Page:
Sunday, 11 February 2018
‘That we may … be changed into
his likeness, from glory to glory’
Sunday 11 February 2018,
The Sunday before Lent.
11.30 a.m.: Morning Prayer, Holy Trinity Church, Rathkeale, Co Limerick.
Readings: II Kings 2: 1-12; Psalm 50: 1-6; II Corinthians 4: 3-6; Mark 9: 2-9.
May I speak to you in the name of God, + Father, Son and Holy Spirit, Amen.
We are about to begin Lent. Wednesday next [14 February 2018], may be Saint Valentine’s Day, but it is also Ash Wednesday.
Lent is a time of preparation, so that we are ready to see Christ revealed to us in all his glory, through his Passion, Death and Resurrection.
To prepare, as it were, for that time of preparation, we are reminded this morning of Christ in all his glory in this morning’s theme of the Transfiguration.
There is a thread that runs through our readings this morning.
The Old Testament reading (II Kings 2: 1-12) is the story of Elijah ascending in the chariot of fire in a whirlwind into heaven.
The Psalm talks about God being revealed in glory (Psalm 50: 2).
In the New Testament reading (II Corinthians 4: 5-12), the Apostle Paul reminds us that our eyes should be focussed on the light of the Gospel, which is the glory of Christ, who is the image of God (verse 4), and of light shining out of darkness (verse 6).
The Transfiguration is described in the first three Gospels, the Synoptic Gospels in very similar ways. All three accounts tell us that Christ’s robes become dazzling white, but Saint Mark alone tells us they are a white ‘such as no one on earth could bleach them’ (verse 3). And Saint Mark also tells us the three disciples were ‘terrified.’
If you were at the scene of the Transfiguration that day, would you have been terrified?
The Transfiguration is the only Gospel miracle that happens to Christ himself. Saint Thomas Aquinas spoke of this as ‘the greatest miracle,’ because it complemented Baptism and showed the perfection of life in Heaven.
It is a miracle in which Peter, James and John catch a glimpse of who Christ truly is, even before the Crucifixion and Resurrection. But if they see who Christ truly is, then, surely, Christ must see them, see us, in the moment of the Transfiguration as God truly sees them, as God truly sees us.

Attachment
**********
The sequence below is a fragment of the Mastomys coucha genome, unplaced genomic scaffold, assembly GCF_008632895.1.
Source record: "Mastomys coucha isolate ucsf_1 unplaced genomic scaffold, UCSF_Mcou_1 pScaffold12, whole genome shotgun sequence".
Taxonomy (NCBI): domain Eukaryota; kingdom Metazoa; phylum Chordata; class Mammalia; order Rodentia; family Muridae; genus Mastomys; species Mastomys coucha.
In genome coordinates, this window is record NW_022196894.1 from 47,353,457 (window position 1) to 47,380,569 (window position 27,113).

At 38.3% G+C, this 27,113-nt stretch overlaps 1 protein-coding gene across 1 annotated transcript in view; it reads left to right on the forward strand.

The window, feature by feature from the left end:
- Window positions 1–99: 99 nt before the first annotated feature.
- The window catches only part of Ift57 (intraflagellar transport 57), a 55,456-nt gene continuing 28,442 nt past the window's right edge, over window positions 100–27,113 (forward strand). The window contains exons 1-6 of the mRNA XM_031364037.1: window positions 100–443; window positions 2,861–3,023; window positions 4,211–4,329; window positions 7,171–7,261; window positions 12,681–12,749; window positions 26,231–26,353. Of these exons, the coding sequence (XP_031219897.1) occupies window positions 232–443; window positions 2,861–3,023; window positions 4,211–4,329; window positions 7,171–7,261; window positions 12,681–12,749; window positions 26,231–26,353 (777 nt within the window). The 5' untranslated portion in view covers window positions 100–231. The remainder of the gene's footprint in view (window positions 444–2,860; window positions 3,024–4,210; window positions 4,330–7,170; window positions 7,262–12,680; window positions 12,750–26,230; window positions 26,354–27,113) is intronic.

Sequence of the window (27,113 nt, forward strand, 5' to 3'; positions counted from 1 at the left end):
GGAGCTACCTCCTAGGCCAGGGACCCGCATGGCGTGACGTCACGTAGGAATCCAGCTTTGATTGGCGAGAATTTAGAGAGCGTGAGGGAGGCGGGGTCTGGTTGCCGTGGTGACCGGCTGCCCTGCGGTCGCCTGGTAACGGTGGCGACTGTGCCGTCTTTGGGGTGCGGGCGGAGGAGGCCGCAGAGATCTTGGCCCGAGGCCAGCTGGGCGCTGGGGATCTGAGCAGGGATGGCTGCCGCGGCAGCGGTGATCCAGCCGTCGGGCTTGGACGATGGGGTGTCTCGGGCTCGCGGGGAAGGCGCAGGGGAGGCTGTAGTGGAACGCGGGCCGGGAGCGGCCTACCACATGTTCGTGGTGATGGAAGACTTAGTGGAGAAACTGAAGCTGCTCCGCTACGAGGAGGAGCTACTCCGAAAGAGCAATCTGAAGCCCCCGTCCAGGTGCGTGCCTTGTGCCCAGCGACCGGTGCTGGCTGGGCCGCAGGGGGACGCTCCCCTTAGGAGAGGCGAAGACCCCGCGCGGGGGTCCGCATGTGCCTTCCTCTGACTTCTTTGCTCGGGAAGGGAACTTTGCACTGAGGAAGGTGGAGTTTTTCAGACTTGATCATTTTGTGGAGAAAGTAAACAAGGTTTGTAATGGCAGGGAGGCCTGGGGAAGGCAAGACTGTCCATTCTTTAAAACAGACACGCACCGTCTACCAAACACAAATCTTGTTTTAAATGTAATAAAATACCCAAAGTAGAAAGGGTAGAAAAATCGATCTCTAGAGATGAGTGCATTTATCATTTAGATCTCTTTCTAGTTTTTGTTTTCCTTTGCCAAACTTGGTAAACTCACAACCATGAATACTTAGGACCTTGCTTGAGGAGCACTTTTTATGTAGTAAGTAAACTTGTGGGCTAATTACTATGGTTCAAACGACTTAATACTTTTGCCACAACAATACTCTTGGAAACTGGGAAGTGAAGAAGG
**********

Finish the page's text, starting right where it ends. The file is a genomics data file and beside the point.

The Transfiguration is two moments: we are invited to see Christ as the truly living presence of God among us, and Christ truly sees us in the real light, as God sees us, as God sees you and me.
All three Synoptic Gospels describe the descent of the cloud as an overshadowing. In Greek, this is a pun on the word for tent. But this is also the same word used to describe the Holy Spirit overshadowing the Virgin Mary at the Annunciation (Luke 1: 35).
So, in a poetic way, Saint Mark is telling his readers that this is an incarnational moment, when we realise that God has come among us in the flesh, and that we, in human flesh, are called to take on the likeness of God.
Christ is the focus of the Transfiguration. But who are the other principle characters in this story?
1, The Trinity: All three Persons of the Trinity are present at this moment:
● God the Father speaks from heaven: ‘This is my Son, the Beloved; with him I am well pleased; listen to him’ (Matthew 17: 5).
● God the Son is transfigured.
● God the Holy Spirit is present in the form of a cloud.
2, Moses and Elijah: They represent the Law and the Prophets, the dead and the living.
3, Three Disciples: Saint Peter, Saint James and Saint John are with Christ on the mountain top. In some ways, these three are an inner circle or a ‘kitchen cabinet’ in the Gospels. They are at the Transfiguration (Matthew 17: 1, Mark 9: 2; Luke 9: 28), they are at the raising of the daughter of Jairus (Mark 5: 35-43; Luke 6: 51), they are at the top of the Mount of Olives when Christ is about to enter Jerusalem (Mark 13: 3), they help to prepare for the Passover (Luke 22: 8), and they are in Gethsemane (Matthew 26: 37).